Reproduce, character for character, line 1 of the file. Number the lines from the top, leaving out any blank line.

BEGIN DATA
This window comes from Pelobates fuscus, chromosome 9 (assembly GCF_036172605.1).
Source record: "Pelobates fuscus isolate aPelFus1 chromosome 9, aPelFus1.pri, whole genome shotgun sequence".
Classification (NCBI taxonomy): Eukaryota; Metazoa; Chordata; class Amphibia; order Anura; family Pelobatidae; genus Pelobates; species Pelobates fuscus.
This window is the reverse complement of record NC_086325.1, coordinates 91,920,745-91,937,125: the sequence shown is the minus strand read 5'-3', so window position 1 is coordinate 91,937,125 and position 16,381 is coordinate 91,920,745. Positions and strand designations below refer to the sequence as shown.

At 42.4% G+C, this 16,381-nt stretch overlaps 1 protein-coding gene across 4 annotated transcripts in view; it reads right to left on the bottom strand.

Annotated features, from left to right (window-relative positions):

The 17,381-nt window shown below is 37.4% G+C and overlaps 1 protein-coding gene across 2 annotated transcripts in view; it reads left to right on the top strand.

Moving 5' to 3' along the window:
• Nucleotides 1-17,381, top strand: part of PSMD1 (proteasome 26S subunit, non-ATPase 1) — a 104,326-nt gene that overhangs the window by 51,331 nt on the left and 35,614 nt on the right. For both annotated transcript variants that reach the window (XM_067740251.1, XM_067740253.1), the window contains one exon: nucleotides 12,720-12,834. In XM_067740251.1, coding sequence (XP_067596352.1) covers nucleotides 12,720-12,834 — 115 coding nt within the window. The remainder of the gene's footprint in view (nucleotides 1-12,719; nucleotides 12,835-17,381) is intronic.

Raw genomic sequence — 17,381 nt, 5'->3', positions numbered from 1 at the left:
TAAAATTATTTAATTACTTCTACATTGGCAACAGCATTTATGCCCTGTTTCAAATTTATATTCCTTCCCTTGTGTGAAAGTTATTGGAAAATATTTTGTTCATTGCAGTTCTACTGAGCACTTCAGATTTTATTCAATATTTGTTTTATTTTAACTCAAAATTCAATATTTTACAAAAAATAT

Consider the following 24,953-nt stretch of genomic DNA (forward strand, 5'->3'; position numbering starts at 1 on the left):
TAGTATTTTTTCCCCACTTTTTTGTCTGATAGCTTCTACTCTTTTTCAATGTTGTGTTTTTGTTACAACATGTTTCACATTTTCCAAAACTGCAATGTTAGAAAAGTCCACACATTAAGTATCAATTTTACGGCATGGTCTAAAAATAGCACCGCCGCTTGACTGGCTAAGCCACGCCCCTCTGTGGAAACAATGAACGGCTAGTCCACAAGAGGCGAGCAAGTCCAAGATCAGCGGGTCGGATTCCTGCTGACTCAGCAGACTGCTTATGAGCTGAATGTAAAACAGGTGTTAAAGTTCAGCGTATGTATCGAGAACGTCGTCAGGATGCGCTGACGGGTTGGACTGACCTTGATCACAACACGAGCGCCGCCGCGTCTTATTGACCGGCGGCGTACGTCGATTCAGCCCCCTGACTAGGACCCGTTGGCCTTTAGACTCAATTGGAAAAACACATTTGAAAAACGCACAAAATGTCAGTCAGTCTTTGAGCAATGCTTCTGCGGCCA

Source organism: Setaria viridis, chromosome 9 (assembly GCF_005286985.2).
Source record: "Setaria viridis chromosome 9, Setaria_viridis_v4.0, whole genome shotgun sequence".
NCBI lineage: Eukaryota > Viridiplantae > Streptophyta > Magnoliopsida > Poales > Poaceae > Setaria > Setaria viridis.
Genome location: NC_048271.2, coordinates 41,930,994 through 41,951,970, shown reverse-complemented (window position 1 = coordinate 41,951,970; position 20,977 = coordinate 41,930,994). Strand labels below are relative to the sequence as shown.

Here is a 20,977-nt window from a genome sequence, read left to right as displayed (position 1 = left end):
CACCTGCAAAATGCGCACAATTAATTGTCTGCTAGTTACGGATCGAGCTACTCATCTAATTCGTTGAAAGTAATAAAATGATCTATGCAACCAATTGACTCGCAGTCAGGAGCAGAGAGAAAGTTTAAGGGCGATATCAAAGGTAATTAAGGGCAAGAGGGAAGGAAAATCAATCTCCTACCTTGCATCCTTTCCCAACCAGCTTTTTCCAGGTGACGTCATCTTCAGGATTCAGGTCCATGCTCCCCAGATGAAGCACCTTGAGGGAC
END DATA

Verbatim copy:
This window comes from Pelobates fuscus, chromosome 9 (assembly GCF_036172605.1).